…Whether on a TV show or in a living room, no one could make you feel more alive than Merv Griffin. His life was a celebration, and those of us who participated in it can’t help but feel blessed.

Merv would be very upset that his friends should be as sad as they are. He didn’t believe in sadness. He was upbeat, forward-looking and optimistic to the end…

I know, I know… Sajak? Look, say what you want about the guy, he’s got something.

A few members of my family passed away over the last few years. My Grandma Sue, my cousin Shell, and my Great Aunt Pat (Auntie Pat)… they were a riot. Sometimes a little abrasive, but I always remember them laughing. In fact, even at their funerals I wasn’t down. Knowing these folks you really couldn’t. They were real characters with big personalities.

Other family members and friends make me feel the same way. When they go I’m inclined to remember the joy they brought me and many other folks.

Can there be a better tribute to someone’s life than laughter and joy?

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Thursday, August 09, 2007


I'm stunned. Someone at the Strib printed this letter:
No, forgo the frills

If I hear one more person whine about the need to raise taxes for bridges, I will pull out what little hair I have left.

Any politician who voted to give a single dime to any arts project, zoo, sports team or (insert nonessential boondoggle here) should be hiding his/her head. It is long past time that every government body -- be it city, county, state or federal -- get back to the fundamentals it is mandated to provide: basic infrastructure and the protection of the citizenry.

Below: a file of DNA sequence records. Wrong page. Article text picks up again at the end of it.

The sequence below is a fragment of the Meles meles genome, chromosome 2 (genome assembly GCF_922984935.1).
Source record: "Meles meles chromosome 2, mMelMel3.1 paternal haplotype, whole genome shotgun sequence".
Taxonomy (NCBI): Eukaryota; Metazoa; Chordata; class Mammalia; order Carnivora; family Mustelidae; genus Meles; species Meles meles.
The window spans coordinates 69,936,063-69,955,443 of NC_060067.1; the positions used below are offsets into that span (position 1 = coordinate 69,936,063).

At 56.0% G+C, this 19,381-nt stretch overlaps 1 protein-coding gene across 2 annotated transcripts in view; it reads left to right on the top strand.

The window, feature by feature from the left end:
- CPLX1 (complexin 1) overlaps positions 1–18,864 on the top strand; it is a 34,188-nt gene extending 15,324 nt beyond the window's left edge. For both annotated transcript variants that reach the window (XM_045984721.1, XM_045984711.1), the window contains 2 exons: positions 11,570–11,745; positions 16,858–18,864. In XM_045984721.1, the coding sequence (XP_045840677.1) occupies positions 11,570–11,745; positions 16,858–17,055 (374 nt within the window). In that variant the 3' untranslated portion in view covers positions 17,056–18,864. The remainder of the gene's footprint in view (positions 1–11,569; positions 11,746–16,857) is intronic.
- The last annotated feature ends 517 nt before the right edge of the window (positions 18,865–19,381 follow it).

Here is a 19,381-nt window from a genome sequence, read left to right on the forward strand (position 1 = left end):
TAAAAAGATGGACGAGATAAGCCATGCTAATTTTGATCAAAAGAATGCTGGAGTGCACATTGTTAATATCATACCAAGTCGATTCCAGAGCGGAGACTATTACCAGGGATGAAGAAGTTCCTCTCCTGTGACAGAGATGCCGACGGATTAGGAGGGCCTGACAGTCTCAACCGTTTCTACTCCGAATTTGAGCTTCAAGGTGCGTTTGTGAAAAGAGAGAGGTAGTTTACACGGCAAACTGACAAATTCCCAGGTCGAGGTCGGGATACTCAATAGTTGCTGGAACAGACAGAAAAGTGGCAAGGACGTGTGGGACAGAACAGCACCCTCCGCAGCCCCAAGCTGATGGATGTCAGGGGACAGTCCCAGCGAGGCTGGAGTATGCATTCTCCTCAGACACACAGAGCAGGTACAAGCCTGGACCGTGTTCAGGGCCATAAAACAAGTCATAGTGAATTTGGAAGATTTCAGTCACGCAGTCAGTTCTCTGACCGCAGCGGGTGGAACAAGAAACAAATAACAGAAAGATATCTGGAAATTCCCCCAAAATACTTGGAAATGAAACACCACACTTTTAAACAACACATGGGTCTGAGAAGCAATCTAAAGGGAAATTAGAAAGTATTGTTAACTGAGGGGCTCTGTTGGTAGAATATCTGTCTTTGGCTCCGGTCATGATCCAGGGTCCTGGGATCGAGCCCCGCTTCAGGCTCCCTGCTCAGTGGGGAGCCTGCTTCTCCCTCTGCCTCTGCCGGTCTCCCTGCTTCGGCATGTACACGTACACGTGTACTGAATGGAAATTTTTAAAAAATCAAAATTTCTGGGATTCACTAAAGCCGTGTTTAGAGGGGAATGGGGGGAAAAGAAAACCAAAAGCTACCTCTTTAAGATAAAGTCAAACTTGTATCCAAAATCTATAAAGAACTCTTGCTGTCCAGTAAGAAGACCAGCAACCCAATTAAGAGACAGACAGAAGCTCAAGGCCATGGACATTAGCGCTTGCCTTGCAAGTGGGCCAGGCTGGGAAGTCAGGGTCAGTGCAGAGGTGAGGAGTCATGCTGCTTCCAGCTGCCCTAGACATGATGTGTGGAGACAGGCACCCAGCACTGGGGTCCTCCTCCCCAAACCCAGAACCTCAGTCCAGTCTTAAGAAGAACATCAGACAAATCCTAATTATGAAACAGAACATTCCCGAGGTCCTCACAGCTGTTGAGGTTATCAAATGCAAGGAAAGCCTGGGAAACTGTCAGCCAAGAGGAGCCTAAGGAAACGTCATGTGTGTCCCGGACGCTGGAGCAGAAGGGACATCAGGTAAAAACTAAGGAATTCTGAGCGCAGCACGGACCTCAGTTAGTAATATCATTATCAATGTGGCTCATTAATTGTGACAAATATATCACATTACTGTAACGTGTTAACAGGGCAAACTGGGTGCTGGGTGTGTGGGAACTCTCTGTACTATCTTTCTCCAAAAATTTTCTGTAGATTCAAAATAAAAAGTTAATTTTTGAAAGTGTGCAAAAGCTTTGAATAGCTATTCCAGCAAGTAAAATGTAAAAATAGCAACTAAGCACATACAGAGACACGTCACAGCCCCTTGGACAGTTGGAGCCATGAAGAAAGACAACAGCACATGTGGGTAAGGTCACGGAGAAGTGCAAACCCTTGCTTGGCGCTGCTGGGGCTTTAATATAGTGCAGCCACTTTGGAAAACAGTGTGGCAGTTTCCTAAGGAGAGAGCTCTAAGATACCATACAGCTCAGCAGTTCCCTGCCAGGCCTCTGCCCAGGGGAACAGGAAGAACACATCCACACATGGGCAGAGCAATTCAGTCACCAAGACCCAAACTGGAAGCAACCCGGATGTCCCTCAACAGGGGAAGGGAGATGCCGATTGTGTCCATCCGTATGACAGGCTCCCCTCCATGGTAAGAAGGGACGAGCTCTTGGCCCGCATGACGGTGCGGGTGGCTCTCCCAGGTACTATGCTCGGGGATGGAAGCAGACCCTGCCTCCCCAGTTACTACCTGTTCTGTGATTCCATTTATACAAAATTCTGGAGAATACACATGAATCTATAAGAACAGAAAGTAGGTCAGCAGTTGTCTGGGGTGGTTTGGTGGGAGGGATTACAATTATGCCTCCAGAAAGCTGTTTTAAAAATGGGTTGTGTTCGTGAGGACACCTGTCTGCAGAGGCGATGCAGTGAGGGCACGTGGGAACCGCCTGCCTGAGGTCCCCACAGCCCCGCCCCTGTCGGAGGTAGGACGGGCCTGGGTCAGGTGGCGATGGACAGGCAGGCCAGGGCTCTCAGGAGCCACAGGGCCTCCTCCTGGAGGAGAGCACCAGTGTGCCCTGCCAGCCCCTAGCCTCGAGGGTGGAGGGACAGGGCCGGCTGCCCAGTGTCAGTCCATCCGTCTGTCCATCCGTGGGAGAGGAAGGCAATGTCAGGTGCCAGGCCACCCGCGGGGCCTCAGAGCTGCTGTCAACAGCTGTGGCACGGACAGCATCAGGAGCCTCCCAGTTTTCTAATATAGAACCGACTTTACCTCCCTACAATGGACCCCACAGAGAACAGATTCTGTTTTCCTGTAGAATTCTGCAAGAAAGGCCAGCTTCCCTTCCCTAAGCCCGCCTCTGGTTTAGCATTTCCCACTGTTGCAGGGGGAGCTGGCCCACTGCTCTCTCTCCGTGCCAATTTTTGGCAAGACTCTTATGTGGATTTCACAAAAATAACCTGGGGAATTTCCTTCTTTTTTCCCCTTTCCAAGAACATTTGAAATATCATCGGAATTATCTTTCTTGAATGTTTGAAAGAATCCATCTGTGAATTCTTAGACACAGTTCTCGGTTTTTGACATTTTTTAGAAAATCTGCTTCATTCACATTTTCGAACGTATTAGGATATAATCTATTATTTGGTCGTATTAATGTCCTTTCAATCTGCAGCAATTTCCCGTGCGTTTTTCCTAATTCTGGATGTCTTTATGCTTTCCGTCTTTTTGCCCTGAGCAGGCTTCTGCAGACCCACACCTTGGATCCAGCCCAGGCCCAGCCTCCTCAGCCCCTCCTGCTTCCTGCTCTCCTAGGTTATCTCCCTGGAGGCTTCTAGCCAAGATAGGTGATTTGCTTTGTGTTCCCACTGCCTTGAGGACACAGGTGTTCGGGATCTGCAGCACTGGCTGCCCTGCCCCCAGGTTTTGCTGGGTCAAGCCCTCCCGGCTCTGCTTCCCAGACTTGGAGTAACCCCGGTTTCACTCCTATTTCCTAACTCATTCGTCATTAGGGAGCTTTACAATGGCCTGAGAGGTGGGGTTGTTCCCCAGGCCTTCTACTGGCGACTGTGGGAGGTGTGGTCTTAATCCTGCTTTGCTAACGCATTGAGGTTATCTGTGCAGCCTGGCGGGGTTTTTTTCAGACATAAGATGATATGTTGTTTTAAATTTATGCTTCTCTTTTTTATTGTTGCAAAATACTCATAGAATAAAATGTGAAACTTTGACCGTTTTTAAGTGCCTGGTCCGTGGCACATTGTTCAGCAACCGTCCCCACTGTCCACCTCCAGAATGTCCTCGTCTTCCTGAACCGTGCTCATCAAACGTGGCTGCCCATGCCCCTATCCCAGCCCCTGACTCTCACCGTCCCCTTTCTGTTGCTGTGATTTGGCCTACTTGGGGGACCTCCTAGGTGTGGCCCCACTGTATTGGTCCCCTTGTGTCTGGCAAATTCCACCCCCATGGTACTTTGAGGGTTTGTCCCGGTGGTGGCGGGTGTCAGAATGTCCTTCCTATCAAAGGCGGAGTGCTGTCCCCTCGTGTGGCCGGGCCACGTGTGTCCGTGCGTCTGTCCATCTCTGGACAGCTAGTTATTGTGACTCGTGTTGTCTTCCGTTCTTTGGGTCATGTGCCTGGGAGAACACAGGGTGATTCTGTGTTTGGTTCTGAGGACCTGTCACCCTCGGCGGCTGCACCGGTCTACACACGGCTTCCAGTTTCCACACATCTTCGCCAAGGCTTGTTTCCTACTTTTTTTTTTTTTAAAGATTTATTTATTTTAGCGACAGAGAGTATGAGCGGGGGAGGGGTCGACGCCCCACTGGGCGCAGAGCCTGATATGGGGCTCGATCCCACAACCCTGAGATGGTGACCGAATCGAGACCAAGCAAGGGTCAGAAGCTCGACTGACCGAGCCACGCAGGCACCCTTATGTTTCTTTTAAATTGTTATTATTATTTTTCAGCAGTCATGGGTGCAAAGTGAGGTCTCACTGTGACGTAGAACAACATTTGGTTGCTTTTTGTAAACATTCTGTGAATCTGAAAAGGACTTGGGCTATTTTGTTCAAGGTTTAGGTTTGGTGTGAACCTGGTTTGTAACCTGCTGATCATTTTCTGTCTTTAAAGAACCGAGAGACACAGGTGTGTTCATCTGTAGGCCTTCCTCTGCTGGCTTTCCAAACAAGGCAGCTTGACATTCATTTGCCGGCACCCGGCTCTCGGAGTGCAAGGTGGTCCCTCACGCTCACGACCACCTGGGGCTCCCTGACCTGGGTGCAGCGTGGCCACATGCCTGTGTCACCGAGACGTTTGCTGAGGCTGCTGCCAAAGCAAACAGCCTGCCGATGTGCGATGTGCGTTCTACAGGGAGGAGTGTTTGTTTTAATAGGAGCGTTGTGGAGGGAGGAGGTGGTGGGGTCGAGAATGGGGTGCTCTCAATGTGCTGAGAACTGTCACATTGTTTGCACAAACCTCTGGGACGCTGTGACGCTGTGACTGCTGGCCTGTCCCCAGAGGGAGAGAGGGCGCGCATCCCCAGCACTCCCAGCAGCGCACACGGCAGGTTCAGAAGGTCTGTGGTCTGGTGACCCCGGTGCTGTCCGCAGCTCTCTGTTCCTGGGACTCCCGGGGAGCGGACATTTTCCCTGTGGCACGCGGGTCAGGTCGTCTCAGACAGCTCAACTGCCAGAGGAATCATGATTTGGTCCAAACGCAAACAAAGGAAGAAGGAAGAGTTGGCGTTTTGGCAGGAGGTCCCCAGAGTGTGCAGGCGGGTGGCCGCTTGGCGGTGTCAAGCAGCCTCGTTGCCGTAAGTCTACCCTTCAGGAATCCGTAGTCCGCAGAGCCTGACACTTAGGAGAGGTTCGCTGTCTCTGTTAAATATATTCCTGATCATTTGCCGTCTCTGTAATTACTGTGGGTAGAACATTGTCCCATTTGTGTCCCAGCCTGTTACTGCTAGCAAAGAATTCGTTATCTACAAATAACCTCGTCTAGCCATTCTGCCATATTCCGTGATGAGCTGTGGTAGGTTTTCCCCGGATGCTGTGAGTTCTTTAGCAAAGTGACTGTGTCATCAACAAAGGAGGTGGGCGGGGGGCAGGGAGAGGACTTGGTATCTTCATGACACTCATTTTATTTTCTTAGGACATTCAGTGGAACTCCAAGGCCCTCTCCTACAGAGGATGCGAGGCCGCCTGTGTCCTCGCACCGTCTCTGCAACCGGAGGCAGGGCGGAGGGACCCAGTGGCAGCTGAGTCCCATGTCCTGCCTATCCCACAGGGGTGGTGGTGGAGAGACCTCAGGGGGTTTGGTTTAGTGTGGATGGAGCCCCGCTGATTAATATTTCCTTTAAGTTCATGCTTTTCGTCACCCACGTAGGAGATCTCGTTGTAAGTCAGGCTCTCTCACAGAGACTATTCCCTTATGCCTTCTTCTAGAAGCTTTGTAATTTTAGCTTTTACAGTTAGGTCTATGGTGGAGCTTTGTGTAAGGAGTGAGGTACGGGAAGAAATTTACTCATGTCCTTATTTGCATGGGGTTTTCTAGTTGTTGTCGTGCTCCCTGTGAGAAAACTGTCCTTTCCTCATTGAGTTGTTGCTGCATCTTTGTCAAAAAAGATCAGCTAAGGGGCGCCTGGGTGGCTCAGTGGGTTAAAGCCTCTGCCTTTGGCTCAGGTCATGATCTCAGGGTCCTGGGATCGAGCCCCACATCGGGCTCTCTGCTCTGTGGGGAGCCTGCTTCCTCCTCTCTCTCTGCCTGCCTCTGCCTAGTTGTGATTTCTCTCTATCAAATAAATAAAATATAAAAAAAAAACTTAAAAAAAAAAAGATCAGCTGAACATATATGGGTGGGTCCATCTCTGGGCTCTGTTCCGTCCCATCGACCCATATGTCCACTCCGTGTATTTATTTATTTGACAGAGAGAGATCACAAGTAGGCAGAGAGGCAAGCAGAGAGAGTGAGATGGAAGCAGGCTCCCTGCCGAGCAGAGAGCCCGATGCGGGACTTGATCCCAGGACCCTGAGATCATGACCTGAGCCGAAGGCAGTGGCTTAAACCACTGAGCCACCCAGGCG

Until you get your act together, both Reps and Dems, a pox on both your houses. This bridge didn't collapse due to a lack of funding. It collapsed because politicians of both stripes got sidetracked from the necessities by the niceties, and the people asked them to ignore the difference between needs and wants. We all should recognize the difference.


Thank you Jay. I guess I should thank the Strib, too.

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Wednesday, August 08, 2007

Strib-Letter: You Are Cheap Killers

From today's Netlets a man who blames himself, but points his finger at anyone who opposses reckless government spending.
The only real apology

I have been unable to sleep recently. Not because I can't imagine living without my wife who drove over the 35W bridge hours before the bridge collapse and survived, but because I feel responsible for the disaster itself.

In fact, we all need to own up to the "culture of cheap" in our government that we have either supported or didn't fight hard enough against for the past couple of decades. We have wasted the amazing infrastructure our parents and grandparents have given us by not maintaining it -- and we have paid dearly for that approach. I urge all of Minnesota to come together and support a new vision for our state and nation that puts real people ahead of "no new tax slogans," corporate tax giveaways, special interest groups and ill-conceived wars.

The only real apology we can offer now is to start supporting a government that is about more than a "culture of cheap." It's the least we can do for the victims of this disaster.


First he uses "it was me", then he swoops in with the "you, you, you".

Who, Mr. Russell Peterson of St. Michael, supported a so-called culture of cheap? Upon who are you painting blood?

You wouldn't by any chance be misstating your opposition's arguement and stance on taxes, would you? You wouldn't want to run a campaign for elected office with that tactic, would you?

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Only 35 Actors at the BBC

Something I haven't thought about in a few years... and James Lileks brought it to my attention today in The Bleat.

Lileks commented on a movie with Jack Webb called "The D.I."...